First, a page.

SILESIAN (ślůnski): Figowo uopůncyjo
SPANISH (Español): Palera, Higuera de pala, Pita, Higuera de chumbo, Chumbera, Tuna, Nopal, Higo chumbo, Tuna real, Tuna mansa, Tuna española, Tuna de Castilla, Tuna de España, Nopal pelón, Nopal de Castilla, Higuera chumba, Higuera, Higos de la India (Spain), Higos chumbos (Spain), Higo México, Higo de pala, Higo de cactus, Higo chimbo, Chumbua, Chumbo, Chumbera (Spain), Chumba, Cardón de México
SWEDISH (Svenska): Fikonkaktus
TELUGU (తెలుగు): భారతీయ నాగజెముడు, నాగజెముడు ఫికస్ ఇండికా
TURKISH (Türkçe): Hint inciri, Dikenli incir, Frenk inciri, kaynanadili
UPPER SORBIAN (Hornjoserbsce): Figowa opuntija
Description: Opuntia ficus-indica is a prickly pear cactus that has long been a domesticated crop plant important in agricultural economies throughout arid and semiarid parts of the world.
Habit: It is a large and bushy or sometimes erect and treelike perennial succulent with a definite woody trunk, 1-6 meters high, usually with a large top.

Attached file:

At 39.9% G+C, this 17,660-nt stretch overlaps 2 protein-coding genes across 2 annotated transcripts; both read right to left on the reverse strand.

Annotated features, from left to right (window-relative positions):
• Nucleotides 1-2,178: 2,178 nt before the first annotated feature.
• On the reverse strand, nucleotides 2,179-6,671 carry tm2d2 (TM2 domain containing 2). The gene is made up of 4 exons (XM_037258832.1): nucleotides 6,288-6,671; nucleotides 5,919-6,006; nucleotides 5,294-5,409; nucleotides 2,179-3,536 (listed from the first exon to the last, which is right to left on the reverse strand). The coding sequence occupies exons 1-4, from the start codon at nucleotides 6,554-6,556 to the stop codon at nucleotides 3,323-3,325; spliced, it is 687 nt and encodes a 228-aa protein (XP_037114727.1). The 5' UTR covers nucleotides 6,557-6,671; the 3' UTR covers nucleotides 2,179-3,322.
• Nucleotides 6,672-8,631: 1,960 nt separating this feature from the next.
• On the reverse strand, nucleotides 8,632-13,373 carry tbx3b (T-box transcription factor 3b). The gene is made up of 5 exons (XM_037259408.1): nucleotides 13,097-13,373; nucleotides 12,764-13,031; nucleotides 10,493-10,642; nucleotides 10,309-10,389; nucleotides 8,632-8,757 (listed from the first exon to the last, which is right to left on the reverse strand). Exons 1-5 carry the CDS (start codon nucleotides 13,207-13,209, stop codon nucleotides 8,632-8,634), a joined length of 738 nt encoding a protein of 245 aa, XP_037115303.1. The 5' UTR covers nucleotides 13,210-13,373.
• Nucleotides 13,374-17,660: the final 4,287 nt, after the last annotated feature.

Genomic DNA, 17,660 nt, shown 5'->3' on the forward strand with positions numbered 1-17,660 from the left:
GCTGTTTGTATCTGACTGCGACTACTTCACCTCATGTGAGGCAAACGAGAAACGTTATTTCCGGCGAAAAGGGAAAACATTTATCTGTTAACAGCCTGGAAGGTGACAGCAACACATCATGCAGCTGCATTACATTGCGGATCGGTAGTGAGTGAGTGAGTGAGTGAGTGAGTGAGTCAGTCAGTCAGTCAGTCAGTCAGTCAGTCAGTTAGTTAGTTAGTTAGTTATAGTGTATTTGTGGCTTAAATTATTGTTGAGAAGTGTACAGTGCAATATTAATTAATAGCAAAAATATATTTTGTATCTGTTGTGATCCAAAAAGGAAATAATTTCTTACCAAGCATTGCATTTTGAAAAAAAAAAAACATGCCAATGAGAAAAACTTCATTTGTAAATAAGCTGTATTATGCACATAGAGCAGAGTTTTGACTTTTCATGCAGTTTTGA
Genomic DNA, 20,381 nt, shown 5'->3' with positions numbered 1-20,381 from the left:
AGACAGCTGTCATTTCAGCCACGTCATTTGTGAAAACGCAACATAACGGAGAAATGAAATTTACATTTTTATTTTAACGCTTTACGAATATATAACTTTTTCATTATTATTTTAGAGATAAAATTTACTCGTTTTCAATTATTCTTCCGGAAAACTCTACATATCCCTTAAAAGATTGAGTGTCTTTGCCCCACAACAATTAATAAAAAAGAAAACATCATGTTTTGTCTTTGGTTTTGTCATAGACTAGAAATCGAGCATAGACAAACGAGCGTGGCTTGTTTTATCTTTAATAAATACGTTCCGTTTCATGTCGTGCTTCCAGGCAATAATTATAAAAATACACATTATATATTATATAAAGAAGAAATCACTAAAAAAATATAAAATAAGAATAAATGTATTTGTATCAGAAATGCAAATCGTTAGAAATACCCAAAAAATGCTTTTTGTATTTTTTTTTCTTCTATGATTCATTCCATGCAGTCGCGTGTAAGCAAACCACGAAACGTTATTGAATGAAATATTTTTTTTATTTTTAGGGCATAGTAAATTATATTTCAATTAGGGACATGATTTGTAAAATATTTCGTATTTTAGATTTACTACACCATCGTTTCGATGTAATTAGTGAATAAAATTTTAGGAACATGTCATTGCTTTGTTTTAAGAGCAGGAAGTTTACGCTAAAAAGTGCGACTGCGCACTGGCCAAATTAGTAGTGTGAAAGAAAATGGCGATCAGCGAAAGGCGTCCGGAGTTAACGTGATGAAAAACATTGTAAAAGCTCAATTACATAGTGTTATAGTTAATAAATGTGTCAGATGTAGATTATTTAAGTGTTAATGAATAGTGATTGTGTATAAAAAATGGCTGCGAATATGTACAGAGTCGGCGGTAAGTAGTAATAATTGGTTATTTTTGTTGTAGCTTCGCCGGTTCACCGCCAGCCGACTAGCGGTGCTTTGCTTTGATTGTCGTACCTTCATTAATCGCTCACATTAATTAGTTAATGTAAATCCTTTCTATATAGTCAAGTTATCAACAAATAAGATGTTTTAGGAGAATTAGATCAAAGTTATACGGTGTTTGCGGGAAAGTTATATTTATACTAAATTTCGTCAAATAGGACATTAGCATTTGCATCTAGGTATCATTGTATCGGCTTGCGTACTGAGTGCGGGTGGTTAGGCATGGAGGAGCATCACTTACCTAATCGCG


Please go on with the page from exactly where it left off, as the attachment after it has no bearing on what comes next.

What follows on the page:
Root: Root-system spreads horizontally.
Trunk: Well-developed trunks 60-150 cm tall and up to 35 cm in diameter.
Stem segments (cladodes): Variable, narrowly to broadly obovate, oblong or spatulate-oblong, flattened, very thick, succulent, (20-)30-50(-80) cm long, 10-25 cm wide, 2-2,5 cm thick, sometimes even larger. The epidermis is green, very thick and waxy, thus very water repellent and sun reflecting.
Areoles: Small, narrowly elliptical, 2-6 cm apart, 2-5(-7) mm long, 3-4 mm broad (areoles perhaps oval to subspherical on young pads) usually spineless; glochids brown or yellow, numerous protruding 1-2 mm, soon dropping off. Some varieties are glochids-less.